Pak Celebrates The Incredible Hulk's Life, Mourns His Death in "Civil War II: The Fallen"

The Incredible Hulk's boundless rage and seemingly limitless strength made a very real and lasting impact in the Marvel Universe, as has the intellect, wisdom and humanity of his alter ego, Doctor Bruce Banner. Over the years, Banner was many different things to many different people; devoted friend, cousin, loving husband, father, comrade at arms, and implacable enemy. When the burden of the Hulk was recently transferred to Amadeus Cho (the title character of Marvel's new "Totally Awesome Hulk" series) Banner's friends and loved ones were given a new opportunity to renew their bonds with him, but just as they were starting to do that Bruce was suddenly, violently struck down.

Banner's end came in "Civil War II" #3, where a vision by the controversial precognitive Inhuman known as Ulysses of an out of control Hulk led to a worry that his former alter ego was about to return. So a confrontation occurred and when Banner started to get angry he was struck down by fellow Avenger Hawkeye, who was equipped with a special arrow Banner himself created in case the Hulk ever threatened to return. Now the question becomes, how will Banner's friends and family react to his death?

Writer Greg Pak is poised to answer that question; with the help of artists Mike del Mundo and Mahmud Asrar, "Totally Awesome Hulk" will show how Amadeus Cho feels about Banner's death and the conflict that caused it. Then, in "Civil War II: The Fallen," Pak and artist Mark Bagley will show how Banner's passing impacts his extended network of family and friends.

CBR News: I recently read that that Banner is your favorite Marvel legacy character. What was it like to help end his story (at least for now)?

Greg Pak: It's been intense. I've been lucky enough to be able to write some huge emotional moments for Banner over the years, including some key scenes in "Planet Hulk," his showdown with his long-lost son Skaar and confrontation with his own terrible past with his own father, and his reconciliation with Betty at the end of my run in 2010. I've been through a lot with the guy, and was grateful to be approached to write this book. I wanted to use these last moments with Banner to explore what really drives him. And the answer might surprise you.

We all know that the Hulk is all about anger, but that's how he reacts to provocation. After a decade or so of writing Hulk stories, I've come to the conclusion that what actually drives Bruce Banner is love. He's a guy who says he just wants to be left alone. But throughout the years, he's devoted himself to helping and protecting his family and extended family. We're doing our best to dig deep into that in "The Fallen."

In issue #8 you once again reminded us of how close Amadeus Cho and Bruce Banner were. And given how he's reacted to people harming Banner in the past and with his current worries about containing the rampaging side of the Hulk, I'm both frightened and excited to see what Amadeus does next.

In his very first appearance in "Amazing Fantasy Vol. 2" #15 over ten years ago, Amadeus bonded with Banner and the Hulk. They've consistently driven each other crazy over the years -- Amadeus is a joker and a motormouth, while Banner's withdrawn and terse. But from the beginning, both have grappled with guilt and anger and both have monumental self-control issues. I think it's also significant that both are outsiders. Neither truly belongs; both have been viewed with suspicion by the superhero community and the world. They understand each other on a fundamental level.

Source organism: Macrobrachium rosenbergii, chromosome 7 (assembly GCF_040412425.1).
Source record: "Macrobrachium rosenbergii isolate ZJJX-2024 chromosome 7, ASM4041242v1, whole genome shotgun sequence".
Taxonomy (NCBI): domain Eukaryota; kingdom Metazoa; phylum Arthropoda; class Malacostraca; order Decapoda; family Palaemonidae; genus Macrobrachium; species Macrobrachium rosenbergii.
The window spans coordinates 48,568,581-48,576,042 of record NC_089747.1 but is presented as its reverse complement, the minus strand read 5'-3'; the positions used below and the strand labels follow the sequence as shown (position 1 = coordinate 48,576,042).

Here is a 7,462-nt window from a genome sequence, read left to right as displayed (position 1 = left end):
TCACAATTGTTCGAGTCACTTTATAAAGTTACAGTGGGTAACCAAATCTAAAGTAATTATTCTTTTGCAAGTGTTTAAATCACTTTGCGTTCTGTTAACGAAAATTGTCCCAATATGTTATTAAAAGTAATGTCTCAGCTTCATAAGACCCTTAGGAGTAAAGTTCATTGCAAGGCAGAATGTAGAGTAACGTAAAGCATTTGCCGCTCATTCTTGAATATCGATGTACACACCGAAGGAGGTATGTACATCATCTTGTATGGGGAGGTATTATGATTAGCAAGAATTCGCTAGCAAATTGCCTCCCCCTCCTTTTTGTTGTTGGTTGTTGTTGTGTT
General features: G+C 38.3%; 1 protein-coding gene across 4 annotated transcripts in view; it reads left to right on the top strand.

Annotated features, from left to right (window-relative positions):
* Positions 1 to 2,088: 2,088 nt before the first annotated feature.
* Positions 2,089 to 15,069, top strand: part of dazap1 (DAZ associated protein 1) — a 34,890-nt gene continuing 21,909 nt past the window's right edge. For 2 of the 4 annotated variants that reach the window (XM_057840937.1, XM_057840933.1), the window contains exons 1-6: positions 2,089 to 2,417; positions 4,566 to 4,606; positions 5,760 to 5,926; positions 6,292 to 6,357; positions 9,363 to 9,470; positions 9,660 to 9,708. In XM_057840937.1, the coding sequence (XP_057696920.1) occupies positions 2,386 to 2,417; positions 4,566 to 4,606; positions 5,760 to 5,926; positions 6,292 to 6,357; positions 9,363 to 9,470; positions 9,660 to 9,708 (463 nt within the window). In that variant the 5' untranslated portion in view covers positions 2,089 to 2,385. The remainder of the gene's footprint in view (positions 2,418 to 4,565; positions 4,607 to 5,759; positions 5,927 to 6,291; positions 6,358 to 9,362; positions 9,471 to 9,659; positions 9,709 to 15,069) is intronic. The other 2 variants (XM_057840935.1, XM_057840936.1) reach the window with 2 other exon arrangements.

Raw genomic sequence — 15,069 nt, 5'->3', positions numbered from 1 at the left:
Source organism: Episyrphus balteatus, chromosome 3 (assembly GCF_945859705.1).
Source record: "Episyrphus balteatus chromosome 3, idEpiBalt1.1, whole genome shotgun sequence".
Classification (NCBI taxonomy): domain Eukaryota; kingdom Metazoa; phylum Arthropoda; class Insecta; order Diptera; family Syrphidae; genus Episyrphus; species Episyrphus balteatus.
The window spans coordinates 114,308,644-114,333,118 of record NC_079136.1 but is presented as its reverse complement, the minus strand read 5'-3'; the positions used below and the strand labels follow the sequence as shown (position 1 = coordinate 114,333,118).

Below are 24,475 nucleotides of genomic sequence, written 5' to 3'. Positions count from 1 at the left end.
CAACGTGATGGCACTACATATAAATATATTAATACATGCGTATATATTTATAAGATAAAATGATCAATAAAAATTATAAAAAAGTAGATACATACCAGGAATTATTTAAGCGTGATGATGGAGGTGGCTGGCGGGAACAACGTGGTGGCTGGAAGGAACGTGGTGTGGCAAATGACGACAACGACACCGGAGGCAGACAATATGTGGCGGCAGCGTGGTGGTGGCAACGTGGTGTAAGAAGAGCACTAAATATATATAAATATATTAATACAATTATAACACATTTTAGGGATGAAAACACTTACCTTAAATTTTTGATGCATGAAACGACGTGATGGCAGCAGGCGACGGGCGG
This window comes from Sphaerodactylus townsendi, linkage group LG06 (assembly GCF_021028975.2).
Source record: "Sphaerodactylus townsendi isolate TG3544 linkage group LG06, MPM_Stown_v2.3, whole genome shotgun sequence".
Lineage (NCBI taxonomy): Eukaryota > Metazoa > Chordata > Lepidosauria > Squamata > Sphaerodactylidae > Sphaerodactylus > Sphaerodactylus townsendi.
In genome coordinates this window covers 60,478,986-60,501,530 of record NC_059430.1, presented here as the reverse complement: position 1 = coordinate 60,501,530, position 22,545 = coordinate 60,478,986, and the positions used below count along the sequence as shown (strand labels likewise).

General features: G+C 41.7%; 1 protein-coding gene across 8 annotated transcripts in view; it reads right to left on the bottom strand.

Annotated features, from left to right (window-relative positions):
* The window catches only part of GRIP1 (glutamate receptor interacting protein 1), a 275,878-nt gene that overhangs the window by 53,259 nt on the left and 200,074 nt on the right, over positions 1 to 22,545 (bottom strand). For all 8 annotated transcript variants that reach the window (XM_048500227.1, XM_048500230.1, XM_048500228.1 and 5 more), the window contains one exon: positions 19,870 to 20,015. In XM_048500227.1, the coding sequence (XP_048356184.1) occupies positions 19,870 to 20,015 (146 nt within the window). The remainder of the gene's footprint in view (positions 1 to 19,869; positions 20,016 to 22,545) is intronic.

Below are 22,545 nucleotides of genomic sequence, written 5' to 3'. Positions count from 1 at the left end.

In recent months, Amadeus has become even closer to Banner -- he took on the responsibility for curing him and for taking on his job as the Hulk, and when things got tough and Amadeus realized he might not be in as complete control of his Hulkish side as he thought, he went to Banner for guidance. So Banner's been a friend and, yes, a kind of a father figure, or at least a big brother figure. There's no one on the planet who could understand better what Amadeus is going through and might go through in the future than Banner -- and now Banner is gone. So Amadeus is going to be grappling with some massive, terrible, emotional turmoil.

Is Amadeus willing to listen to outside voices like his sister Maddy, or Carol Danvers and Tony Stark, who might attempt to recruit him for their causes?

You'll see Amadeus's reaction to Banner's death play out in "Totally Awesome Hulk" #9-12. "The Fallen" book comes out shortly after that, and will to explore those questions as well. I don't want to spoil anything, but this may be the angriest Amadeus has been since the death of his parents in his origin story. And when you're the Hulk, anger can be a pretty dangerous emotion...

Banner's death is Amadeus' entry point into the main story of "Civil War II" where, of course, he'll be facing off against a variety of Marvel heroes, including Black Panther. What's it like bouncing T'Challa off of Amadeus?

When I was talking this story over with my editor, Mark Paniccia, T'Challa came to mind as someone who had witnessed and been incredibly wary of the Banner Hulk's potential destructiveness in "Totally Awesome Hulk" #1. When a big chunk of the Kenyan coastline was endangered by a possible Hulk meltdown, T'Challa was all for Tony's last ditch plan of teleporting Banner to the Negative Zone. And T'Challa saw Amadeus breeze in to try to fix the situation -- only to take on the power of the Hulk himself.

So it made sense that T'Challa would see Amadeus as a huge wild card and potential danger. T'Challa also makes huge sense as Amadeus' pursuer, because T'Challa is one of the few Marvel heroes who's as smart as Amadeus -- and who can marshall the kind of technology and firepower necessary to make him a physical match for the Hulk.

1 2
Red Sonja: Birth of the She-Devil #4

More in Comics